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Maryland's Death Penalty, Wind Power, County Executive Candidates In Montgomery And Anne Arundel, and Community Job Hubs in Baltimore
November 29, 2012
The NAACP is planning to step up its efforts to abolish the death penalty in Maryland. NAACP President Ben Jealous says the push is part of a broader campaign to completely eliminate capital punishment in the US. Governor Martin O'Malley has said that he'll decide soon whether or not to push for a repeal of Maryland's death penalty in the coming General Assembly session... O'Malley led such a push in 2009, and while the bill that resulted did restrict the circumstances under which someone can be sentenced to death, it left capital punishment on the books (via our wire service and the Baltimore Sun).
Governor Martin O'Malley says that a proposal to fund an offshore wind farm will be one of his legislative priorities in the coming General Assembly session (via the Gazette). Meanwhile, environmental activists are calling on Congress to extend a federal tax break for the construction of wind turbines. The credit's set to expire at the end of the year (via the Baltimore Sun).
Former Montgomery County Executive Doug Duncan is looking to return to his old job. Earlier this week, the Democrat met with supporters in Gaithersburg and told the crowdt hat he will enter the 2014 race (via our wire service and the Washington Post).
Republican John Grasso is gearing up to run for Anne Arundel County Executive. Grasso is currently serving his first term on the Anne Arundel County Council; he's set to announce his candidacy for the County's top job next month, and will likely be the first candidate to officially get into the race. Several other Republicans are reportedly considering whether to get into the race -- including Dan Bongino, who recently lost his bid for a seat in the US Senate. Democrat Joanna Conti says she is also considering another run for the post; Conti lost her 2010 race to incumbent Anne Arundel County Executive John Leopold. Term limits prevent Leopold from running again (via the Baltimore Sun).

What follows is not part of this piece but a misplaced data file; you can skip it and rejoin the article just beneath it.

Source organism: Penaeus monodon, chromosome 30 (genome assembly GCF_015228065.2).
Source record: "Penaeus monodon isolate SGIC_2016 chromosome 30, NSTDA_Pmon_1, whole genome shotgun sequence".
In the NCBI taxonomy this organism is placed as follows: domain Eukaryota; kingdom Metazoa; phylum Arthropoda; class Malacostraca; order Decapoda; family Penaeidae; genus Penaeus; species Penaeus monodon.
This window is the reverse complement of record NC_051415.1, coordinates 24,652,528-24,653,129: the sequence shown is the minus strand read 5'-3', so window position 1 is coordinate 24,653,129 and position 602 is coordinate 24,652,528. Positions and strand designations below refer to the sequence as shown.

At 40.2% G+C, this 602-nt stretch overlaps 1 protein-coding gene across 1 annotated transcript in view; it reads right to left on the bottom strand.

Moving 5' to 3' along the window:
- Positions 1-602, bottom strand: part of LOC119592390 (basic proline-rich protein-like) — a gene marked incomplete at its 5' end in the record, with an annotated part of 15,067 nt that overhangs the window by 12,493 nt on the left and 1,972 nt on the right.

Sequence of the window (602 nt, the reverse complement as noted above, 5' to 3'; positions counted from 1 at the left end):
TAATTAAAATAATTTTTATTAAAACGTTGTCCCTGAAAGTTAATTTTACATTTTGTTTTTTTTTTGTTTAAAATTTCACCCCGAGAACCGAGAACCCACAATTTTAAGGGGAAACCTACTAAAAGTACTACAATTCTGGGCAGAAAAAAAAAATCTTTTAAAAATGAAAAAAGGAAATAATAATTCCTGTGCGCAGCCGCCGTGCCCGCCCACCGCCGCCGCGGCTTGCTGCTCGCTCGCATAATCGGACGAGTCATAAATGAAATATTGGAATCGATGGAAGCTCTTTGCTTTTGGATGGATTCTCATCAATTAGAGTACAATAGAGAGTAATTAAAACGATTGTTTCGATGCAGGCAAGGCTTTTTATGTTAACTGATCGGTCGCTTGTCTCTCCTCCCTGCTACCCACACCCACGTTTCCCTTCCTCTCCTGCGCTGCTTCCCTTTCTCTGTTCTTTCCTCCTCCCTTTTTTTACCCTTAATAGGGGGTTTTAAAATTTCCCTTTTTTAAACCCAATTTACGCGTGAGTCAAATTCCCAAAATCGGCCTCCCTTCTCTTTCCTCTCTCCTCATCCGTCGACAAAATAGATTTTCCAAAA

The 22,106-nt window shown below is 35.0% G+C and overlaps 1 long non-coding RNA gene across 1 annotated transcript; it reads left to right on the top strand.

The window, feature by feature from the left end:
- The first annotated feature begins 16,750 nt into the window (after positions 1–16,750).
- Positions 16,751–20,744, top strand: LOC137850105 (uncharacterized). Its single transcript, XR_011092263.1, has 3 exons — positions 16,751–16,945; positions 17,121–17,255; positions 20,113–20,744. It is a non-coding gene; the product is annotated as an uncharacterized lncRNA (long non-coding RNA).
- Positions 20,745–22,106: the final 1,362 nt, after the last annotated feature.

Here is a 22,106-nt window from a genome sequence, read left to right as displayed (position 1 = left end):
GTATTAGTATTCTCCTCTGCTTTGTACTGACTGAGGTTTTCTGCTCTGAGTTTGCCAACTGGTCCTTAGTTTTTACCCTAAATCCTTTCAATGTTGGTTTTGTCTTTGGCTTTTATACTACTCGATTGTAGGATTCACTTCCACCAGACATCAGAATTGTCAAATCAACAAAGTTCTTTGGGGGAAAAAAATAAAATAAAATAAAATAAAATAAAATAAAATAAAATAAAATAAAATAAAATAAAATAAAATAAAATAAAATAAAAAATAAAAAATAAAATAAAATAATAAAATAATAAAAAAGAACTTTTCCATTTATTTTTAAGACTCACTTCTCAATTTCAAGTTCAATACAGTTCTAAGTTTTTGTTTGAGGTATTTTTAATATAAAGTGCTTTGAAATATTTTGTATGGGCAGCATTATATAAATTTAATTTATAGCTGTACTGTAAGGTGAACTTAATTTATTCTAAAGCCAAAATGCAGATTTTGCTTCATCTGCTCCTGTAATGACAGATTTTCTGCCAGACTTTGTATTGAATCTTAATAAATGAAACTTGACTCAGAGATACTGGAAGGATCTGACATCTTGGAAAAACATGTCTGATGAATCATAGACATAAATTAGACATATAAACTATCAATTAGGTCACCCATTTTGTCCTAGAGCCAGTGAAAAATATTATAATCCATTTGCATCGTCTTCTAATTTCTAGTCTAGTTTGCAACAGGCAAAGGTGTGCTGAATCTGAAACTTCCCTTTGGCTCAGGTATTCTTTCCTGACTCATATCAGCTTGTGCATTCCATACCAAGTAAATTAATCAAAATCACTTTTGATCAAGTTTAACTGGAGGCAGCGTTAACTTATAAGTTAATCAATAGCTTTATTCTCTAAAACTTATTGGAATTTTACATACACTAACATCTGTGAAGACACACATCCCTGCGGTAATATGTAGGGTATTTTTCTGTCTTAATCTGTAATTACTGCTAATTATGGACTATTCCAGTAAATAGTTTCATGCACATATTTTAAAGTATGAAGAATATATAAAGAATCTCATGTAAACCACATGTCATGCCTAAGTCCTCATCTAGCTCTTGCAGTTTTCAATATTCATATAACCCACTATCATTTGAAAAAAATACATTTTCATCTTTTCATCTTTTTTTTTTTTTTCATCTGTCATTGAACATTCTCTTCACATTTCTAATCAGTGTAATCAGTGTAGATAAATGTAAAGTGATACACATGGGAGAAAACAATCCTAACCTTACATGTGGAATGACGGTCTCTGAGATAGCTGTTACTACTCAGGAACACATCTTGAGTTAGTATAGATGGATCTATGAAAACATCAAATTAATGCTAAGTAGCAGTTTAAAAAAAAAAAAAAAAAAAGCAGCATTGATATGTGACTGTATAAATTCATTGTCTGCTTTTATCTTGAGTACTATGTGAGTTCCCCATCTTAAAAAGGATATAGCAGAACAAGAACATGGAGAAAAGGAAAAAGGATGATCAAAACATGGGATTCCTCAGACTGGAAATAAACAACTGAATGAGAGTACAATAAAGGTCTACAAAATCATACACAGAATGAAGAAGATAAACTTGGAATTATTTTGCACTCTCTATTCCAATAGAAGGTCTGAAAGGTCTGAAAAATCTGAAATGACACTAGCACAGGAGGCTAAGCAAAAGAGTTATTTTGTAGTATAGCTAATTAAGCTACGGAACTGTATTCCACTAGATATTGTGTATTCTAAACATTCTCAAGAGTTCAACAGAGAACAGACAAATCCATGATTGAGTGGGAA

Two important figures in Maryland higher education appear to be forging a strong relationship with each other and with an important political figure. WYPR Senior News Analyst Fraser Smith comments in his weekly essay.
Baltimore City is close to approving a "climate action plan." The plan is set for a final hearing this afternoon at 2:30 before the city Planning Commission adopts it. Today's hearing is at the Office of Sustainability at 417 East Fayette Street (via our wire service and the Baltimore Sun).
Baltimore job hunters will be getting help from four new Community Job Hubs. They're resource centers will be located at existing community centers. Mayor Stephanie Rawlings-Blake says the partnership part of her ten-year effort to bring ten-thousand families to Baltimore (via our wire service, the Baltimore Sun, and the Baltimore Business Journal).
Morgan State University is announcing a $72-million expansion of its main Baltimore campus. Yesterday, officials broke ground on The Earl G. Graves School of Business and Management -- the 140-thousand square foot structure will house seven academic departments when complete, in 2014 (via our wire service; more here from WJZ and here from the Baltimore Sun).
The coming of winter weather is a challenge for Baltimore's homeless looking for shelter. Baltimore's Health Care for the Homeless agency says one statewide estimate found about 40-thousand times a year people a year show up at homeless shelters and are turned away for lack of space (via our wire service).
The Atlantic Coast Conference has chosen Louisville to replace the University of Maryland in their athletic conference (via our wire service and the Washington Post).
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